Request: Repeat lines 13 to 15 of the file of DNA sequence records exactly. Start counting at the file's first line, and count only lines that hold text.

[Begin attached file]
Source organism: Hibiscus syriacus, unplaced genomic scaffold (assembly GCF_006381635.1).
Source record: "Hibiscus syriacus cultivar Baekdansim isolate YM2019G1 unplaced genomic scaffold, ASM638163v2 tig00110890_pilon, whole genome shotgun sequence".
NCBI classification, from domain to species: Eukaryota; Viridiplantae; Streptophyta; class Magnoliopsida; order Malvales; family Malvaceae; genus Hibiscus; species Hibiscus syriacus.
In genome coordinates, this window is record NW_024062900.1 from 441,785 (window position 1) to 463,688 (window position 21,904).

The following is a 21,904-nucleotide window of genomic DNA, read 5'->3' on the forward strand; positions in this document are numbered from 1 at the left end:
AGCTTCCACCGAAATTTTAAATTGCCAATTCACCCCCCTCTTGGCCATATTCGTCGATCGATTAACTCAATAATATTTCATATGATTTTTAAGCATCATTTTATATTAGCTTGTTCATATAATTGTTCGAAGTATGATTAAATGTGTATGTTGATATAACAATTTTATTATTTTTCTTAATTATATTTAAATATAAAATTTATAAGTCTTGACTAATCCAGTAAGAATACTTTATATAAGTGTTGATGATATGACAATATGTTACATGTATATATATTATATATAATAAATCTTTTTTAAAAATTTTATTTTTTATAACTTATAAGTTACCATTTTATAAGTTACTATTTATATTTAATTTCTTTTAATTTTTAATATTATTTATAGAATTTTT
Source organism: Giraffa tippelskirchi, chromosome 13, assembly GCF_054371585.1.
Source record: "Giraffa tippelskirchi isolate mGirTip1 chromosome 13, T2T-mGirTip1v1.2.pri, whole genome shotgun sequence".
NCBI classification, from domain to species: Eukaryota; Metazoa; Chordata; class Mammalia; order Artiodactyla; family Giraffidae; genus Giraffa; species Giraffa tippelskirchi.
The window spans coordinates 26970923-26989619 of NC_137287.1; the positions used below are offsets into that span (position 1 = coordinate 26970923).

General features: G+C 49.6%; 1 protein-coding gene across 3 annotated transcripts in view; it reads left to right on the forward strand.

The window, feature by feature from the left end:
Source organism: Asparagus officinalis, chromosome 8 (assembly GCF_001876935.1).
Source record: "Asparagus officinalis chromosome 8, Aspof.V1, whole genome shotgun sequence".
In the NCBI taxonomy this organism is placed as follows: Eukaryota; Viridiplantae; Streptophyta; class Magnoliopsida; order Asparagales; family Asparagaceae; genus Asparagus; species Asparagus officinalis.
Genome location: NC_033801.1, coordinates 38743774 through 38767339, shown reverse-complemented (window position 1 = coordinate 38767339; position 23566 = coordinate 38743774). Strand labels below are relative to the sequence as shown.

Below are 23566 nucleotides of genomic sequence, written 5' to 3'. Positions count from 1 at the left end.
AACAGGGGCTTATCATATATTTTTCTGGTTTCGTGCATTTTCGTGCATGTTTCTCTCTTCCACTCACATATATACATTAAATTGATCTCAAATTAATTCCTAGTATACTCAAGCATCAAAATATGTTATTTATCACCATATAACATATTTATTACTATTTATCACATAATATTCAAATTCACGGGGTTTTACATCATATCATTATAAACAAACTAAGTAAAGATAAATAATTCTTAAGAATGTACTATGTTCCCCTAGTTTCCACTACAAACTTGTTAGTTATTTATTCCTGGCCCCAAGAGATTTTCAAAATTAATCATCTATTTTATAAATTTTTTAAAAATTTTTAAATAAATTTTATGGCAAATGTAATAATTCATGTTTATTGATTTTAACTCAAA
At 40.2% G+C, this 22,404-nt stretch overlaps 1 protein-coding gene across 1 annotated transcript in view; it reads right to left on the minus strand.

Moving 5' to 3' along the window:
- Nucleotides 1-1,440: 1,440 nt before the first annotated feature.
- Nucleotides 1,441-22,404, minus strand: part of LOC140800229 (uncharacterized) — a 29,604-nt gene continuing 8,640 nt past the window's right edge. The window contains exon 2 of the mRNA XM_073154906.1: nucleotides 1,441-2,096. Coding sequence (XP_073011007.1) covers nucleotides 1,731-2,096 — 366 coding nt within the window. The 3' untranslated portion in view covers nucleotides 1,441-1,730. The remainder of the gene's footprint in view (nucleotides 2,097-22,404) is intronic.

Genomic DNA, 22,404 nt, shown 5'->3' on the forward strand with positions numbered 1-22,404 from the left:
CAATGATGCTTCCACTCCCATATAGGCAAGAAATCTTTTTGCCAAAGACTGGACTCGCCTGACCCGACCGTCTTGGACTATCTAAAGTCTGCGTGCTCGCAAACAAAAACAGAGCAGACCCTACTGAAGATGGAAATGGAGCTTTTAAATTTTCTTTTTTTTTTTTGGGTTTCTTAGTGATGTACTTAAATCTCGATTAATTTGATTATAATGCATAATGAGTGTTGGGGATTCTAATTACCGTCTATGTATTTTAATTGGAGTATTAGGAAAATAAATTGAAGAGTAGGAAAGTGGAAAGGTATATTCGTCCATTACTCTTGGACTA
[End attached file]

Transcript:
Source organism: Asparagus officinalis, chromosome 8 (assembly GCF_001876935.1).
Source record: "Asparagus officinalis chromosome 8, Aspof.V1, whole genome shotgun sequence".
In the NCBI taxonomy this organism is placed as follows: Eukaryota; Viridiplantae; Streptophyta; class Magnoliopsida; order Asparagales; family Asparagaceae; genus Asparagus; species Asparagus officinalis.